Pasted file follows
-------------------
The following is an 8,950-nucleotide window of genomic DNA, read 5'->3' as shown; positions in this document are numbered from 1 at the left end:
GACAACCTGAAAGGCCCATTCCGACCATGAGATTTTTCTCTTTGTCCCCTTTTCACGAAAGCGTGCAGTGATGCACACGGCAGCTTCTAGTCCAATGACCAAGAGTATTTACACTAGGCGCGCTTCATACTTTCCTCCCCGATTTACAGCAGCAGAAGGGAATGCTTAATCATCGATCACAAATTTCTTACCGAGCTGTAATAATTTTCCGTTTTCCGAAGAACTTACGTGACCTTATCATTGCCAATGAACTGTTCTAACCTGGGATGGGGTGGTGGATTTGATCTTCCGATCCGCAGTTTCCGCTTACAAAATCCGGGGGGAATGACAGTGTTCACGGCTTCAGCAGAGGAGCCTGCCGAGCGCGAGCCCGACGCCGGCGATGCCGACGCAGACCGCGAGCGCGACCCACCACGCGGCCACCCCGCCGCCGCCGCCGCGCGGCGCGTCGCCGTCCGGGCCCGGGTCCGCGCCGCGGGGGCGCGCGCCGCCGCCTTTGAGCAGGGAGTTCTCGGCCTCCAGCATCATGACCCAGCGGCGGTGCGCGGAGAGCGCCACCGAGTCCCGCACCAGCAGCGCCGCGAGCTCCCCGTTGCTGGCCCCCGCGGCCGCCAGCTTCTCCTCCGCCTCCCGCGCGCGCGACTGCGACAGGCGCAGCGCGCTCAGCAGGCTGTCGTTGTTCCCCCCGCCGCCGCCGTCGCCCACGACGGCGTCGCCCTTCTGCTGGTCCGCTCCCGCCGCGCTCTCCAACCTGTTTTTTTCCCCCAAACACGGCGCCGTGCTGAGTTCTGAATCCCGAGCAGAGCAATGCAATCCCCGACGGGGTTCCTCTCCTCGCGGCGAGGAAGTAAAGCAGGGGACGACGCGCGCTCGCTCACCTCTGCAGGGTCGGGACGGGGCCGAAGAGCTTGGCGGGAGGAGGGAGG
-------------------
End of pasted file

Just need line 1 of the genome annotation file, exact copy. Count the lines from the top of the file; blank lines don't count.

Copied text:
The following is an 8,950-nucleotide window of genomic DNA, read 5'->3' as shown; positions in this document are numbered from 1 at the left end: